TORONTO — Preparations for an accelerated COVID-19 booster shot rollout were underway Wednesday in Ontario as the province braced for a growing wave of infections from the highly transmissible Omicron variant.
Public Health Ontario has estimated that 80 per cent of new COVID-19 infections as of this week would be Omicron. Dr. Kieran Moore, the province’s top doctor, said this week that Omicron is infecting between four and eight times more people than the Delta variant.
Hours ahead of an expected announcement from Premier Doug Ford on the province’s booster policy, Ottawa Mayor Jim Watson said the city’s Emergency Operations Centre was escalating its efforts to focus on booster vaccinations amid community spread of the variant.
“We are working hand in hand to rapidly increase the capacity for first, second and third doses for all eligible residents in Ottawa,” Watson wrote on Twitter.
Public health staff in the city had been asked to “pause” routine work to help with immunizations in light of the infectious variant threat, according to Watson’s post. Several other public health units are doing the same.
The president of a professional group representing family doctors in the province also called on members to defer non-urgent procedures so they can join the immunization effort.
In an open letter, Ontario College of Family Physicians president Liz Muggah advised that members connect with local public health units to see how they can help with vaccination clinics. She also recommended that they reach out to booster-eligible patients or vaccinate people in their offices where possible.
“Family doctors are being asked to be a part of a concerted health system effort,” she wrote in her Tuesday letter, adding that the province’s chief medical officer has made similar asks to public health units, pharmacies and hospitals.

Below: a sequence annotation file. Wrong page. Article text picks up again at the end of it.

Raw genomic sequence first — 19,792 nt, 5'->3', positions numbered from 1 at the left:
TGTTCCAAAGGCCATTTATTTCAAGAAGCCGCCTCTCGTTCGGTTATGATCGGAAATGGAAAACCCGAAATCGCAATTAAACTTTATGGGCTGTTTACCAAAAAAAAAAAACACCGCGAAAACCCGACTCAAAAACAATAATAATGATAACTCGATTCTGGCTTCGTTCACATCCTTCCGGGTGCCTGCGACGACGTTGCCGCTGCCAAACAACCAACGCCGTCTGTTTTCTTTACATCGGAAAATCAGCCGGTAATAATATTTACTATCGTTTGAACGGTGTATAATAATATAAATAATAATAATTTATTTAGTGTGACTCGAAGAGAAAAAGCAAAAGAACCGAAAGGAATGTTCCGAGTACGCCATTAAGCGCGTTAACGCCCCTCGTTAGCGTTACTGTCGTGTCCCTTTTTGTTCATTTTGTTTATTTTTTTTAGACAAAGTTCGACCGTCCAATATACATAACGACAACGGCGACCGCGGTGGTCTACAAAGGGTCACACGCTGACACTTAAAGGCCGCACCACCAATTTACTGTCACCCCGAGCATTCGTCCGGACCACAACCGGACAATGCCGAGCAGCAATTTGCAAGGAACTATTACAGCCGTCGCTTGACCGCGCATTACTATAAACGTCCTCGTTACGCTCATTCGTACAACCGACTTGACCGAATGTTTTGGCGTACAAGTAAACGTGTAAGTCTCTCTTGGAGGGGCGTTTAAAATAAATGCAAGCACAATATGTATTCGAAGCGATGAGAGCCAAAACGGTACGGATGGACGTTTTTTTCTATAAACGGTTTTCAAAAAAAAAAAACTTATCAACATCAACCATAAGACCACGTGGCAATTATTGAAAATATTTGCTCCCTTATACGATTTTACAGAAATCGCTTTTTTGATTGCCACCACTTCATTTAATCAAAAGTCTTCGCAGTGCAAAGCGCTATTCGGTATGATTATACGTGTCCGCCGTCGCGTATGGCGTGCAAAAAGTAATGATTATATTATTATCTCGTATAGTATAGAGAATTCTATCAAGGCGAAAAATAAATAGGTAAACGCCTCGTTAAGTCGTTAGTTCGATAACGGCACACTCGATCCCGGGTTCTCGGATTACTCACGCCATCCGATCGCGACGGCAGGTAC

Muggah said booster shots for people aged 50 and older are the priority for the next two weeks, based on current evidence around vaccine booster effectiveness against Omicron, and such an effort will require more than 200,000 vaccines administered each day in the province.
Meanwhile, a group representing Ontario’s local public health units and health boards wrote to Health Minister Christine Elliott asking for provincial strategies to combat Omicron, including public health restrictions where needed, and “clear public messaging about the gravity of the situation.”
The Tuesday letter from the Association of Local Public Health Agencies said provincewide restrictions will be needed to deal with Omicron, suggesting capacity limits on workplaces and gatherings and requiring proof of vaccination in more settings.
Based on current evidence, the group said the Omicron wave will be “substantial,” will impact all areas of the province and even with “maximum effort,” benefits won’t likely be seen until “well into the new year.”
It also called for leadership on communicating the situation to the public, noting that after a dip in cases this autumn, people’s adherence to simple public health measures is slipping, with “very little understanding of the threat that is suddenly before us.”
“Even before the emergence of the Omicron variant, many parts of Ontario’s health system, including public health units and hospitals, were reaching the limits of their COVID-19 response capacity,” the letter said. “We must do everything we can now to prevent this new wave from overwhelming it. The ongoing leadership role of the province will be indispensable.”
Ontario reported 1,808 new COVID-19 cases and nine deaths from the virus on Wednesday.
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